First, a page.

A short summary note on how an employer can sponsor a migrant to work in the UK in a specific job in an eligible skilled occupation under the Skilled Worker immigration route.
What is a Skilled Worker visa?
A Skilled Worker visa is a work visa that is sponsored by an employer with a Skilled Worker sponsor licence. The Skilled Worker visa replaced the sponsored Tier 2 (General) visa route in December 2021.
Who can sponsor Skilled Workers?
Skilled Workers can only be sponsored by an employer with a UK Visas & Immigration (UKVI) approved sponsor licence.
The sponsor must be listed as “A-rated” on UKVI’s register of licensed sponsors, unless the applicant was last granted permission as a Skilled Worker and is applying to continue working for the same sponsor as their last permission.
Sponsoring Skilled Worker visas comes with significant compliance obligations, both in relation to the sponsor’s business but also in relation to each of the sponsored Skilled Workers.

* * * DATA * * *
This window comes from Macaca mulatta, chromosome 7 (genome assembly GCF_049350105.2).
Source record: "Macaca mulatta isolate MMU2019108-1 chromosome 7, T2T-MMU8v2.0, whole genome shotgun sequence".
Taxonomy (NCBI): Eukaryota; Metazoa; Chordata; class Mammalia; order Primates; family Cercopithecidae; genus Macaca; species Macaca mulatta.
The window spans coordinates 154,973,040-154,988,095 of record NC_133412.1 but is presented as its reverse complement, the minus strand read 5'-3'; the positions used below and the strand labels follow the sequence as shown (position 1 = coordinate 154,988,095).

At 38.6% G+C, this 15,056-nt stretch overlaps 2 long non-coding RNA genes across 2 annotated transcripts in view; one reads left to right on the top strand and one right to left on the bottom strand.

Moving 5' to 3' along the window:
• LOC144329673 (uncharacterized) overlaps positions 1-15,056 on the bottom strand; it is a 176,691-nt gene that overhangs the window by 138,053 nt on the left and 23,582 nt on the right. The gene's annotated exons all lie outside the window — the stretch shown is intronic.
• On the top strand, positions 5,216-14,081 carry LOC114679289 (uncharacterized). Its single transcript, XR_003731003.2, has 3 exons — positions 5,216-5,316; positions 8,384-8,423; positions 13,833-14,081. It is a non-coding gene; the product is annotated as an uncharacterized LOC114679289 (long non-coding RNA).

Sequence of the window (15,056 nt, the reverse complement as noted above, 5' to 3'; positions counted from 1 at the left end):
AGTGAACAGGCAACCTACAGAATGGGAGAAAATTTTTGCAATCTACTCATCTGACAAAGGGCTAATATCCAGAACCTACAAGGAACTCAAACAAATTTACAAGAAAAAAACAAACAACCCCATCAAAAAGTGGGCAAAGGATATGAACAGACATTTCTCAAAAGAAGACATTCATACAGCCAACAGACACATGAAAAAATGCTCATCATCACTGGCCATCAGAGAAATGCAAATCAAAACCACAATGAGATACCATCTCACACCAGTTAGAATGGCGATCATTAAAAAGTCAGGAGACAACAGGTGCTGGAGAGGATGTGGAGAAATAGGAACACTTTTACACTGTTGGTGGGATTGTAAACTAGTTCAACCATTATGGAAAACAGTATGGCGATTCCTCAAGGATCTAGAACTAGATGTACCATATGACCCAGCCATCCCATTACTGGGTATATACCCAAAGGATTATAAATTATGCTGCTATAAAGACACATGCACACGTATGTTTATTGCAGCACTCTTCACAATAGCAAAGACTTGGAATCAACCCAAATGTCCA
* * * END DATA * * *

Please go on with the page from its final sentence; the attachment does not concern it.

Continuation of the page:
Who can apply for a Skilled Worker visa?
The Skilled Worker visa is open to all non-British or Irish nationals aged 18 or over (including EU nationals who do not hold “pre-settled” or “settled” status under the EU Settlement Scheme (see Practice note, The EU Settlement Scheme (EUSS))).
Recruiting a Skilled Worker
Before 1 December 2020, employers usually had to undertake a resident labour market test (RLMT) before they could sponsor a migrant worker (at that time under the Tier 2 (General) category). Sponsors had to retain evidence on file to prove the RLMT had been satisfied, as set out in UKVI’s Sponsor guidance appendix D: keeping records for sponsorship.
On 1 December 2020, the Skilled Worker category replaced the Tier 2 (General) category and the formal RLMT requirements were scrapped. However, sponsors must still retain evidence of any recruitment activity they have undertaken before offering a role to a migrant worker.
If the role was not advertised, they must be able to explain how they recruited the worker. This information will help UKVI establish, where necessary, that the role is a genuine vacancy.